A detachment of four specially equipped UH-60 Black Hawk helicopters is assigned to each Special Forces group. The Army planned to eliminate these detachments from all SF groups by FY 1991 and to make the groups totally dependent on theater army general support aviation and Air Force resources. Army SOFs are also supported by Air Force helicopters and fixed-wing aircraft. The feasibility of transferring the entire special operations airlift mission to the Army was examined but rejected by a DOD study in late FY 1988.
Army aviation force structure was affected by two primary factors in FY 1989-the modernization of Army helicopters and budgetary constraints that reduced active component aviation personnel, units, and equipment. As directed by DOD, the Army had already eliminated 2,200 aviation-related manpower spaces in FY 1988. DOD also directed the Army to eliminate 450 aircraft by the end of FY 1988 and an additional 900 over the next five years. Much of this reduction was carried out in FY 1988/1989 through turn-in of obsolete, unrepairable, or damaged aircraft without replacement and by reducing TDA and general support aviation companies. In FY 1989 the Defense Resources Board instructed the Army to eliminate 7 attack helicopter battalions (2 active, 3 National Guard, and 2 Army Reserve) and to decrease the number of active component AH-64 aircraft from 18 to 15 in each battalion. These measures were expected to eliminate 2,141 additional aviation-related personnel spaces (754 active, 831 Guard, 566 Reserve) between FY 1990 and FY 1994. The Army Staff recognized that leaner budgets required that it stand down aviation units in all components and downsize remaining units.
To reduce further its aviation force structure, the Army eliminated six OH-58A observation helicopters from each division's aviation company, effective September 1989. It downsized AH-1 attack helicopter battalions from 21 AH-1, 13 OH-58D, and 3 UH-1A aircraft to 18, 10, and 2, respectively, which also reduced each battalion by eighteen crew members. Downsizing aviation units before new high-performance helicopters were fielded posed risks to readiness. The AH-1 Cobra attack helicopter refurbishment program, for example, lagged behind expectation and resulted in some decrease in readiness and delays in training the 3d Armored Cavalry Regiment, the 10th Mountain Division (LID), and the 6th Attack Helicopter Battalion (Army Reserve), according to FORSCOM. Shortages of pilots and aircraft maintenance personnel adversely affected OH-58 Kiowa and AH-1 fleet operations. Shortages of night-vision goggles posed safety hazards.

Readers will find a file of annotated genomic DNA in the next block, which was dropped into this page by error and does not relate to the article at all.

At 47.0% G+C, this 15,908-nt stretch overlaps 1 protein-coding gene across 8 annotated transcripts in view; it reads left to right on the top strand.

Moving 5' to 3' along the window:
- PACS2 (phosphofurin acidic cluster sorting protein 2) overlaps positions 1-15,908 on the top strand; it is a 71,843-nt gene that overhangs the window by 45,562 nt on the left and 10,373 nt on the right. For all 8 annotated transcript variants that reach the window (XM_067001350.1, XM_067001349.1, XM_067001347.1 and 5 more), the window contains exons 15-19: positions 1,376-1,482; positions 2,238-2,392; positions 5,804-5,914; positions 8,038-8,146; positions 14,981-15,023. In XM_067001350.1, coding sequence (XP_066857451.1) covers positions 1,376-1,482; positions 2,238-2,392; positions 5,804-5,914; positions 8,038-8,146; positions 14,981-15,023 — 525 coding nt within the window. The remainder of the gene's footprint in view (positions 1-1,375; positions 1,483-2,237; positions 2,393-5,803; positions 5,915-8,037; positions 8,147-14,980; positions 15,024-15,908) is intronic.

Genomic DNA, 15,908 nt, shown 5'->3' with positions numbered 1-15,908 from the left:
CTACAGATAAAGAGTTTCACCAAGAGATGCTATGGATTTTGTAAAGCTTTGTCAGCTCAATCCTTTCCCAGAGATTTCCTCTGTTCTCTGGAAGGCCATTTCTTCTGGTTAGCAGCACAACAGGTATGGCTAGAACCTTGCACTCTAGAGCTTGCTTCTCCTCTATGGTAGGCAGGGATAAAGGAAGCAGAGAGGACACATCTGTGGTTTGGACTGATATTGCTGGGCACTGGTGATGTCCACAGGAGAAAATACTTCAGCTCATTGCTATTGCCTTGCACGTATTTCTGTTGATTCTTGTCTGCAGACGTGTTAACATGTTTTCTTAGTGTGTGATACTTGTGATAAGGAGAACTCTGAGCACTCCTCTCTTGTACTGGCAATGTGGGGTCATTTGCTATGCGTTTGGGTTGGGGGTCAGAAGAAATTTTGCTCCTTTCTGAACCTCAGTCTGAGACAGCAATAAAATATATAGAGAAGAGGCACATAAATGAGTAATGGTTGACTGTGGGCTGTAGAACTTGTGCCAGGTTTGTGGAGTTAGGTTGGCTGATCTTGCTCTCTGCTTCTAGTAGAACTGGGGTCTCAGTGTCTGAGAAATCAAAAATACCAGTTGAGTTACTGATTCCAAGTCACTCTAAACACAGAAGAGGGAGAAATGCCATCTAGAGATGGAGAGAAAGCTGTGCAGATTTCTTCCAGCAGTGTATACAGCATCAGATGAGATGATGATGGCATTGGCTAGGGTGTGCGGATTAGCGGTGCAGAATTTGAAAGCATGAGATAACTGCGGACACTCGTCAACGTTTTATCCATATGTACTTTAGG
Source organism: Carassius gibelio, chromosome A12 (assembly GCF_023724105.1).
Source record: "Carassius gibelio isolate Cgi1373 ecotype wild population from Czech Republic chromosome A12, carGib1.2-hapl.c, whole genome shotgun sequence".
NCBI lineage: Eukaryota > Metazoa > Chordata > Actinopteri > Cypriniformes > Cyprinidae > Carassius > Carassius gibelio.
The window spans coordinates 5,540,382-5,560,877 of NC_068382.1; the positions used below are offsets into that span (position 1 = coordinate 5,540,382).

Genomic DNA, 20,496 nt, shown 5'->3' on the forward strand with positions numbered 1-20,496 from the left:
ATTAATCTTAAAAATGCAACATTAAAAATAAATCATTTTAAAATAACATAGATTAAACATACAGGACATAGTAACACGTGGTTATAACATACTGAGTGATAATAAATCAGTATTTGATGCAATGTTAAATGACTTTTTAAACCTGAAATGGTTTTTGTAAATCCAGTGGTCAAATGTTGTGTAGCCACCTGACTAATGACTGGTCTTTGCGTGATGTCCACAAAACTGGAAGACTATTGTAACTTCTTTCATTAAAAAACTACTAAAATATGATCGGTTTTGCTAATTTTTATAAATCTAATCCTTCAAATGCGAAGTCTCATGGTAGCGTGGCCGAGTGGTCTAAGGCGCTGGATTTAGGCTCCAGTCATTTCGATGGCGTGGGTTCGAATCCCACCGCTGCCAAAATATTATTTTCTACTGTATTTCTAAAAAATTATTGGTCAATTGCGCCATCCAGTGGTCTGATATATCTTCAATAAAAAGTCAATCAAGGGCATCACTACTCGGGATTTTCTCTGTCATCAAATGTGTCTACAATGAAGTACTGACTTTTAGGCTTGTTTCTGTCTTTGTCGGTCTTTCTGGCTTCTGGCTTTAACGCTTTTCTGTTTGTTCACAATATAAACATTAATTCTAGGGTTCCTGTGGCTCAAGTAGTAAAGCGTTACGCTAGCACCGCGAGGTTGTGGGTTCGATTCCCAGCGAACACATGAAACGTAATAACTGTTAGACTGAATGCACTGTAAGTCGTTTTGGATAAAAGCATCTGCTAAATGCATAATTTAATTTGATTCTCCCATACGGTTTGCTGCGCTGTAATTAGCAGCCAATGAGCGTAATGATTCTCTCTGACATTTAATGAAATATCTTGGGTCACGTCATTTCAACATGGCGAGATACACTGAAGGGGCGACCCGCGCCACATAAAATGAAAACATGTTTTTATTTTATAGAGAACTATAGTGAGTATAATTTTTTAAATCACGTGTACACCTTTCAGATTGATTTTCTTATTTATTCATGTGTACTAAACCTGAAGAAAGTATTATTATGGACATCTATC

Throughout FY 1989 the Army upgraded its aviation force structure by converting AH-1 Cobra battalions to AH-64 Apache attack battalions. It gave priority to fielding combat-ready attack helicopter battalions to Europe and other high-priority national defense requirements. Conversion training from the AH-1 to the AH-64 was conducted at Fort Hood, Texas. The following units trained and were relocated during FY 1989: the 4th Attack Helicopter Battalion, 229th Aviation Regiment, to Illesheim, West Germany; the 1st Attack Helicopter Battalion, 1st Aviation Regiment, to Fort Campbell, Kentucky; the 2d Attack Helicopter Battalion, 229th Aviation Regiment, to Fort Rucker, Alabama; the 3d Attack Helicopter
Battalion, 1st Aviation Regiment, to Ansbach, West Germany; the 3d Attack Helicopter Battalion, 227th Aviation Regiment, to Hanau, West Germany; and the 1st Attack Helicopter Battalion, 24th Aviation Regiment, to Hunter Army Airfield, Savannah, Georgia. At the end of FY 1989 the Army had 14 AH-64 battalions in its active force structure (9 in CONUS; 5 OCONUS), an increase of 4 since the end of FY 1988.
The Army had planned to acquire a total of 573 Apache helicopters, but in FY 1988 Congress increased the total purchase to 975 and approved a procurement program slated for completion by FY 1991. Based on that number, the Army planned to field a total of 48 AH-64 battalions by FY 1996, depending on whether the battalion had 18 or 15 helicopters. In FY 1989 DOD reduced the Apache procurement objective from 975 to 807 aircraft, resulting in elimination of five Apache battalions from the Army's projected force goal of forty-eight. Funding for the AH-64 increased from $911 million in FY 1988 to about $1.7 billion in FY 1989. Higher unit costs reduced the number of Apache helicopters that the Army bought from 77 in FY 1988 to 72 in FY 1989. The accelerated production schedule for the AH-64 threatened to leave the Army with a cold production base for attack helicopters until the LHX entered production.